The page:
3 Ways To Have Accurate Information On Potential Borrowers

A popular saying in business applies across industries: “Trust, but verify.” As a lender, you want the best for your clients, and you want to trust them. However, the excitement of a home search paired with the stress that often comes along with it can complicate matters. Numbers can be rounded up, dates can be generalized, and when combined, they can prove detrimental to a home purchase.

Root your client profile in well-researched and verified data that tabulates into solid applications that clear underwriting with ease. When you take the time to confirm your client-provided data, you can trim timelines and improve your office’s closure rate.

Plus, clean files can be more attractive when there’s market competition to contend with. A solid pre-approval gives your clients the advantage, meaning they’re more likely to ink a deal.

3 Ways Accurate Information Potential Borrowers


1. Verify Income Sources And Employment History

The baseline for any borrower application requires providing proof of a means to pay back the loan. Your clients’ income is essential to understand when you determine what amount they qualify for. Overestimate this amount, and your clients may default, damaging your investment in their credibility.

Underestimation can also have challenging consequences, as borrowers should have a clear picture of what they qualify for. Even if they plan to borrow less than the maximum, this information can influence their search or down payment strategy.

First, you’ll need your clients to provide verification of income. Traditionally, this process requires collaborating with their employer to confirm key data points. This step can cause delays, as not every human resources team is staffed to handle external requests swiftly.

Consider using an income verification platform to streamline your process.

Next, you’ll also need to confirm employment history, especially if your borrower has recently changed employers. Account for industry shifts, using your office’s criteria of what’s acceptable. If there’s been a significant change in employment or income, you may need to get additional information from their employer.

Provide this information to potential borrowers early in the process, so they can make informed employment and income decisions.

2. Confirm Credit Scores

One’s credit score is a dynamic, near-constantly shifting tabulation of their financial habits at a snapshot in time. Add the variations between credit reporting agencies’ calculations, and a self-reported score may as well be a guess.

Your borrower’s credit score is a key factor in determining their creditworthiness. Without knowing this score early in the application process, you may be wasting your time. A great income and solid employment history aren’t enough to approve a loan.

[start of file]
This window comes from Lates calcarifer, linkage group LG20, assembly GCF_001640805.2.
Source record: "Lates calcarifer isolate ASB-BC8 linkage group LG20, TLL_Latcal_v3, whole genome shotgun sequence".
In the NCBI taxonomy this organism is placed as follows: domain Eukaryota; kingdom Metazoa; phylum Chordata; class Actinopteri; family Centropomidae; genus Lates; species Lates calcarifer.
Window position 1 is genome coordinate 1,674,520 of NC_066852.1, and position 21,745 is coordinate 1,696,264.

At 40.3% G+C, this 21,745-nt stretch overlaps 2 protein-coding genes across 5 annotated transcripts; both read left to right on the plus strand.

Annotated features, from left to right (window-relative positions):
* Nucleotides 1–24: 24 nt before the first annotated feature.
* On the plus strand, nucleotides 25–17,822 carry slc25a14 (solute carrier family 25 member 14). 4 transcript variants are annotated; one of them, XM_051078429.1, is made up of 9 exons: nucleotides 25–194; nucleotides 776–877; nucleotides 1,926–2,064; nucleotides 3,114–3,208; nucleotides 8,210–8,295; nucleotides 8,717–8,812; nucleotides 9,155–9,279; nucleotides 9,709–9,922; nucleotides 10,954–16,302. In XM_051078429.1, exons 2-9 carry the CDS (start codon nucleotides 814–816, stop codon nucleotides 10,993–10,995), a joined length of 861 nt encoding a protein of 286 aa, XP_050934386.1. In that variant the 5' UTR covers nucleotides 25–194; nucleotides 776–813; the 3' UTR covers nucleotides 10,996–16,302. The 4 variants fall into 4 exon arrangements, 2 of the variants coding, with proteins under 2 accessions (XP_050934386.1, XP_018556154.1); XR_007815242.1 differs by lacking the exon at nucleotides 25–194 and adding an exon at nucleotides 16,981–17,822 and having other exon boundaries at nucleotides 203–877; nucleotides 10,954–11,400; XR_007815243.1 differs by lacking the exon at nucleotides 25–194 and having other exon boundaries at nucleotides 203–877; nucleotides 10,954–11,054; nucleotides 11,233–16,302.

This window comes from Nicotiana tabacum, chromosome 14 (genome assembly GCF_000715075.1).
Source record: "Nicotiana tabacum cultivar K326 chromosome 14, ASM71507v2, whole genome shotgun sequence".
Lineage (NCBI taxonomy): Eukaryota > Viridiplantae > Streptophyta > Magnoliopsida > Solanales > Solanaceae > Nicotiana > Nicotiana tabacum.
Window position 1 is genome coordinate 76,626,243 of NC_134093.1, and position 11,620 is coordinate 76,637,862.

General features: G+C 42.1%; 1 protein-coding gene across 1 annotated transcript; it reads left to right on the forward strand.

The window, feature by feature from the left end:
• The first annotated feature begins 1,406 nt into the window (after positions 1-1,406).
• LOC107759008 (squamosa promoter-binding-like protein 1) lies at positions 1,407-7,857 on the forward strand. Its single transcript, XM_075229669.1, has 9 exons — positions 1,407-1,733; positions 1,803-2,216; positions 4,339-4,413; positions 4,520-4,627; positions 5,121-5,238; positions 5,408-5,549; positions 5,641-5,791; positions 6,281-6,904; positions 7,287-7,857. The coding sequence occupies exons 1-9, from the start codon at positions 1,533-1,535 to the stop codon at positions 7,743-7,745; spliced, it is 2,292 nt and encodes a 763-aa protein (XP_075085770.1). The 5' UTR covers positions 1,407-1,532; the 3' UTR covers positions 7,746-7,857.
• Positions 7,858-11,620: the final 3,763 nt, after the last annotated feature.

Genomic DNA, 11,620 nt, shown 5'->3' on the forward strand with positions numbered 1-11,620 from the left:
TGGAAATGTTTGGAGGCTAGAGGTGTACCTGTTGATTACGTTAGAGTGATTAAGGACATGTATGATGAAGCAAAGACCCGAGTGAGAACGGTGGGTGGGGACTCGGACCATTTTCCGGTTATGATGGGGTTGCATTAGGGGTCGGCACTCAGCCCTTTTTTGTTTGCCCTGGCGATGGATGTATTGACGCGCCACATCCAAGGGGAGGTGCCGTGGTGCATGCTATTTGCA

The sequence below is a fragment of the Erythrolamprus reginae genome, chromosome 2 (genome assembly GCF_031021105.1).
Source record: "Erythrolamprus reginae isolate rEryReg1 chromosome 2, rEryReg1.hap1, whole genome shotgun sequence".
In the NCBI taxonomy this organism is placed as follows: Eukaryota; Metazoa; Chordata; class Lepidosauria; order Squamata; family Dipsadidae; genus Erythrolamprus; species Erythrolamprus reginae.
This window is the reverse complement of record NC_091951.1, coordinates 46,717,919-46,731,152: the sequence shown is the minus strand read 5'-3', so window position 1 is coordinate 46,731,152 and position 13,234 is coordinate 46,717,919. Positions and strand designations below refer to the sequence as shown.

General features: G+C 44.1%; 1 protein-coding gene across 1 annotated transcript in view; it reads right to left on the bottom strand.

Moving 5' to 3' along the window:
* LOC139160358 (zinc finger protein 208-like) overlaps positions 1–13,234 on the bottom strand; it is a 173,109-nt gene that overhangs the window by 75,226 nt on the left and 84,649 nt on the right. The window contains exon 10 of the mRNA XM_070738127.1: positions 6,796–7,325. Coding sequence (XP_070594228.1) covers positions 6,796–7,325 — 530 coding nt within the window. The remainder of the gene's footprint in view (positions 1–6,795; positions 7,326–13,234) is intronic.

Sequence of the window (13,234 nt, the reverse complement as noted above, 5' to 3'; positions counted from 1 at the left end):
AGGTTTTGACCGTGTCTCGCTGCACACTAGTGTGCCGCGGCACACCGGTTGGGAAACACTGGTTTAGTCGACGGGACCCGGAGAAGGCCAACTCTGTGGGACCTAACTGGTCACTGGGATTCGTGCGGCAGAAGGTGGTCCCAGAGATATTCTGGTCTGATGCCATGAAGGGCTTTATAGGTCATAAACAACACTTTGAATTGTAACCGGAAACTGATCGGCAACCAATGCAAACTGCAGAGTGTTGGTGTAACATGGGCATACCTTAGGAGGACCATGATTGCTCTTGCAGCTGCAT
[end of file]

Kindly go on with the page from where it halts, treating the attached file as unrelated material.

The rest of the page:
If your borrower’s financial history shows long-term money mismanagement, they aren’t worth the risk.

Confirm your borrowers’ credit scores to see if they’re within range for the products they’re interested in. Depending on your office, they may need to meet a minimum score to qualify.

Other times, they may be able to access other products backed by the Federal Housing Administration and mortgage protection products.

While you’re reviewing their credit score data, take a look at their debt-to-income ratio. Their self-reported financial obligations may have missed seemingly minor commitments. Frequently, the monthly payments that easily come to mind are those like credit cards, student loans, and car loans.

However, short-term financing products like AfterPay and Affirm do show on credit reports and factor into debt-to-income ratios. Get a clear picture of your borrower’s financial commitments before moving their file forward.

3. Review Capital Claims

Now that you’ve confirmed your clients’ income, employment, and creditworthiness, you need to determine their funding sources. Generally fueled by personal savings, proceeds from their current home’s sale, or gift money, down payments need to be verified.

Request documentation from your clients’ checking and savings accounts, using your office’s parameters for historical data. Generally, getting a baseline of the normal balances they retain is achievable with a few months’ statements.

Review their transactions, looking for anything worthy of a red flag. Large deposits by either cash or check may raise eyebrows during underwriting, so get justification now. A wedding gift from a grandparent, a bonus, or a wildly successful garage sale can help fund a home purchase.

However, an unusual deposit can create concern without more information.

Reduce confusion by requesting proof of deposit from your borrowers, ensuring they have the funds needed to complete the transaction. If a monetary gift is being used to fund the down payment, your borrowers will need a gift letter.

Written by the gift-giver, it should specify the amount, your relationship, and that it is not a loan. Review the loan product rules for more information on gift rules, as some have limitations.

A Thorough Review Of Borrower Data Can Improve Quality Loan Closure Success Rates

A clean borrower profile is a thing of beauty in the lending industry. With complete data, verifiable income and employment, and clarity of where funding is sourced, your closure rate can soar.

Take care in fully vetting potential clients and gain an understanding of their total borrower profile. When you do, you’ll be able to provide accurate pre-approvals that your clients can confidently bring to the negotiating table.

There, they’ll strike a deal, you’ll close a quality loan, and the process can repeat for the next hopeful homebuyer.

3 Ways Accurate Information Potential Borrowers


If you are interested in even more business-related articles and information from us here at Bit Rebels, then we have a lot to choose from.